vI~lb fedgl igtlie pulation o each
of te Beats, the aggregatefhe fout Battal.,
ions, the aggregate of each of the two Rlegi
nJ, initheDistrict, the sgteof the two
Regnetd in the fjsdrctI aggregato of
't8alo'ras(Middle pe ampd
go nl~oa Dis 't the agregale
ofiCl&iamonit and ofltlein t and Salem td.
thert'andiaslinilar at 'of wer Sa.
letis and dilaendon, respe well as
jointlyand themthe aggrega ; whole
There are many wiho feel aLedp interest in
this niettei, to have. gl the 16k published
throughout sa they *111 not, y be ;interes
ting to our readers,butl i nts i6the dis
trict. They will be exceedi bf Wdable to
a large num pf p ens, showing the
dwhereabonts .Ibeality ofr 'itiiengen
erally; and in nmnberless othe i istanes they
will be useful. -
Tho California Territorial ill, ith
Wilmot Proviso, passed tih
sentatives or if h 28tif1. 1
tov, and wyept
P61k at the very last moment of l adminis.
tration. What means.tllsl Is it intended
as a. pledge that the aggressioins and insults
of the Northern party are. to be mzvdtinued at
the next session? There can bd no doubt of it
Having proceeded thus far and for so many
years in the struggle for the ascendancy, is'it
for a moment to be supposed that the North
ern party will stop at tei final efrorts neces.
sary for the consummation of their designs?
Ratherilet ua gain instruction from their past
conduct and from the lessons of history, and
loarn that power never stops of its own ac
cord in a course of. aggression and insult.
Provention or destruction are the means
whichi must be resorted to, to arrest its pro
It is said with truth that the argument is
exhausted. Though this is so, the battle ol
argument must be fought again and the
course of ag'gression attemnpted to be stayed.
It Is well that responses to the Address are
'being made in all parts of the South, and*
the issue of union and equality is made ag~ainst
inequality and disunion. The geograpicieal
divisions of party are now arrayed against each
other, and their hostile attitudes may cause the
people and the constituents of the Northera
party to reflect, ere the bands of union are
severed by an insulted people. It is not ad.
visable that the agitation and difference on
this subject should longer continue. Each~
day of its continuance adds to the alienatin
which has grown up between the North and
South; anid the settlement of this question ic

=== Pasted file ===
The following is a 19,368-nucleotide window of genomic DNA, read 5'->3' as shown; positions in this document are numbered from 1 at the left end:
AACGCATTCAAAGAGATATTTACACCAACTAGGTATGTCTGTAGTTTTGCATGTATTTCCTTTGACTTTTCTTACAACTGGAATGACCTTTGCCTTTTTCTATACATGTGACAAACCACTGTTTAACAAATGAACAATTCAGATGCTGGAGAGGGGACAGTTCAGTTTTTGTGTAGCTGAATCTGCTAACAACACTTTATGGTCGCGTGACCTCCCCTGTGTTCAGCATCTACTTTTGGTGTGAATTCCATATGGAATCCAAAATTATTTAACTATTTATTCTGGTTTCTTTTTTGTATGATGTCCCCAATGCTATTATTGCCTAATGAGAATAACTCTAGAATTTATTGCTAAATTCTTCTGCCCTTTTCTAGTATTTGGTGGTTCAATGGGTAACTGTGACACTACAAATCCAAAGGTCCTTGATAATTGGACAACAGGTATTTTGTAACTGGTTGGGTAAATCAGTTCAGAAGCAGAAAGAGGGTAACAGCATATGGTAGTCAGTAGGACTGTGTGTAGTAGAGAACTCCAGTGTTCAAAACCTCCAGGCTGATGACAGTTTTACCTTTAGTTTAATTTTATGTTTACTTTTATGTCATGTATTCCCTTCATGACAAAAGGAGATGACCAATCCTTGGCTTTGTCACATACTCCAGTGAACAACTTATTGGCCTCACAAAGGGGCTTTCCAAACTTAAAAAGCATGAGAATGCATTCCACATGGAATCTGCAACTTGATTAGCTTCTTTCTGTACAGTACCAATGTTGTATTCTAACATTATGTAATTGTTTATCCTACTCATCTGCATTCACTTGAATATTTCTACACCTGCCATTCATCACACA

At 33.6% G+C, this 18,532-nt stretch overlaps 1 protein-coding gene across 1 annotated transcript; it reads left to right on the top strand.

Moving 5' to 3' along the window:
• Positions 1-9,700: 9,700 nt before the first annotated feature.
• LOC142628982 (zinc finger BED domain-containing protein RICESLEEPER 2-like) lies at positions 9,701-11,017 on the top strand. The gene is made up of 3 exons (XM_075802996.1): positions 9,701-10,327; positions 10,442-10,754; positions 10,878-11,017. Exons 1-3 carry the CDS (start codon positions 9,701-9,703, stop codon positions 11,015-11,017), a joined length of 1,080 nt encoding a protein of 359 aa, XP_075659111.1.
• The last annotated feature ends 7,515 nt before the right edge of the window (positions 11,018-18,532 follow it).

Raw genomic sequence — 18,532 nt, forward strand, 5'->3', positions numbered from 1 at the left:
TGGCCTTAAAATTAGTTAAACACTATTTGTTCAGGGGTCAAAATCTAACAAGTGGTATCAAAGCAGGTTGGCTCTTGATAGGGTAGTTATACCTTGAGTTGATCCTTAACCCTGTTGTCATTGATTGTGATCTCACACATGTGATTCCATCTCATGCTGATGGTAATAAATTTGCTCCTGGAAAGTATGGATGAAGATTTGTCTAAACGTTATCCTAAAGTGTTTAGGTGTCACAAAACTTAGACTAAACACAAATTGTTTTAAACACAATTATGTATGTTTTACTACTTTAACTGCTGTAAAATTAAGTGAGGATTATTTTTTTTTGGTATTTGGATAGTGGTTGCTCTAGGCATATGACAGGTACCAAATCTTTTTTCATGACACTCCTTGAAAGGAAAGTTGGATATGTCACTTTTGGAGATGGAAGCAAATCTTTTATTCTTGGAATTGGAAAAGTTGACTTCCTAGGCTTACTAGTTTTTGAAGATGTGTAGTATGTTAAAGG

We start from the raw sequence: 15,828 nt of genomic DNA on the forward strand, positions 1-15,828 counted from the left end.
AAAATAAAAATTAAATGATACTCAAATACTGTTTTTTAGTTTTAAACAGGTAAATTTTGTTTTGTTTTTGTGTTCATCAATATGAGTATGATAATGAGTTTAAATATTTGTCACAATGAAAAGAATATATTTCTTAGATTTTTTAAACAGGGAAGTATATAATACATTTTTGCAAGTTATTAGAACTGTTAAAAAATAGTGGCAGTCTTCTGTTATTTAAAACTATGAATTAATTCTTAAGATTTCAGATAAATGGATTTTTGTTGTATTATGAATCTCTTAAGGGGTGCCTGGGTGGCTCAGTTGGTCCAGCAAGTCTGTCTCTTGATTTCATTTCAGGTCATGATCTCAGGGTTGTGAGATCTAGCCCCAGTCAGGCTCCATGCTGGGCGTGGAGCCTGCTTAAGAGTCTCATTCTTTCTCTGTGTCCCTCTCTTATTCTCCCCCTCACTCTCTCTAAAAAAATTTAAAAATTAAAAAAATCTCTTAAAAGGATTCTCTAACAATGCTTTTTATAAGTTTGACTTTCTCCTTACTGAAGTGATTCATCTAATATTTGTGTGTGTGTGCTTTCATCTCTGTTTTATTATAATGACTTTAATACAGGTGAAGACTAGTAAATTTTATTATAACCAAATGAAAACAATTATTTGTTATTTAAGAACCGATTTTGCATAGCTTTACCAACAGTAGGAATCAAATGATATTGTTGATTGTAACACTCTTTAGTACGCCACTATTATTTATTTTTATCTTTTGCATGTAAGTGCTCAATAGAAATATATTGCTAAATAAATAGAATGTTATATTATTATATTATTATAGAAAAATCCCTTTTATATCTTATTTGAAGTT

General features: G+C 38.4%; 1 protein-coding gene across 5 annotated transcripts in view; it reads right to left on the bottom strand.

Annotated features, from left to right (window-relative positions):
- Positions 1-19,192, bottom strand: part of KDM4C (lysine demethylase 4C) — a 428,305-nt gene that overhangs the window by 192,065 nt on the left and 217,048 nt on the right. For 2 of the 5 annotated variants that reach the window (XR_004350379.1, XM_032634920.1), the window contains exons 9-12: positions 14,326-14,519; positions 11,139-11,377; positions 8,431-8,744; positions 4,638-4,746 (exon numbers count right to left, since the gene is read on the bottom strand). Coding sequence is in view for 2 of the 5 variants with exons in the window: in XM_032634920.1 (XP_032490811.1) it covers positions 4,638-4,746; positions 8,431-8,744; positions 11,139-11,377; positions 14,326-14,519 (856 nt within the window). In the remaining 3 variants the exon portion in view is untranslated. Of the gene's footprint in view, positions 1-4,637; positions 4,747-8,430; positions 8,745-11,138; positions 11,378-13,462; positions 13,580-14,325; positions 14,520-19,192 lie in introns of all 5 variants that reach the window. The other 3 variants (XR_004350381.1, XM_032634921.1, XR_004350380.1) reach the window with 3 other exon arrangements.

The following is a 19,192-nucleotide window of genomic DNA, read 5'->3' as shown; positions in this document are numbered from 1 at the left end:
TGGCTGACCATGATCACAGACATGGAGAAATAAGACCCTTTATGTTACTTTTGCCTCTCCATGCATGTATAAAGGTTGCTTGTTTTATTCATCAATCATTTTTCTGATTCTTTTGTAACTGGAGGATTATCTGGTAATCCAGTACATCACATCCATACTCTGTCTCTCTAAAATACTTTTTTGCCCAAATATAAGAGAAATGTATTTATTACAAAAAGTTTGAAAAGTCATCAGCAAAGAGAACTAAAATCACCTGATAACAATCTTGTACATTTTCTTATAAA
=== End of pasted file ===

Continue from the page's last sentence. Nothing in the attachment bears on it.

necessary for the peace of the union. None
desire this settlement more earnestly thar
the people of the South, but not at the sacri.
fice of their rights a equality in the Union.
A large and respectable meeting of the citi.
zens of Charleston district assembled at the
City H~all on the evening of the 26th ult., and
responded to the Address in a most spiritei
manner. Judge Frost was called to the chair
Fifty--six gentlemen were appointed Viet
Presidents, and, on motion of F. II. Elmore
Esq., thei Address of the Southern Delegatea
was referred to a Committee of 50 persons, tt~
report thereon. Mfr. Elmore, as Chairman oi
the Committee. made a most able report, con.
sisting of a preamble and resolutions, whici
were adopted. A Committee of Safety, t<
consist of 21 persons, weore to be. nominatec
by the Chairman at his leisure. Resolutiona
were passed, complimentary to the lion. A
P. Butler and lion. Daniel Wallace for theiu
conduct in presenting the resolution. pasced
by the Legislature of this State, at its has
session, in relation to the Wilmot Proviso
Thus Charleston district has added anothei
response to those which have already echoec
through this State and the other Southerr
Hita=- .s .
to onide ad
retadesn e4And .n
rman appoIuted e
constitute thd cnesmw A
libn'EyCaO D Aat A Me R rayr
Suintr,CJaOUDDIa 1 kel i bb
I . - . I .. - . .1
&rq, L i d
Rev C. P Elliott'Rev J _W
Rhtmo, RevW i I D dreenA l*A
T'he ciiltietl d A
tion retund M hnd'jad a throg thir :hilr.
man the folloeilig Re} 1
The Commite j'iit
report on the ias or the 1
The Addre iessof elegto k I'dCol
gress to their Ctstf ia't s ani
warning fr6m'tb"e l oeidtdabes'
thet- to detet e imi dia( d f
danger tlhe continuedd. d eeft
once 'of the'Federa %ion, and i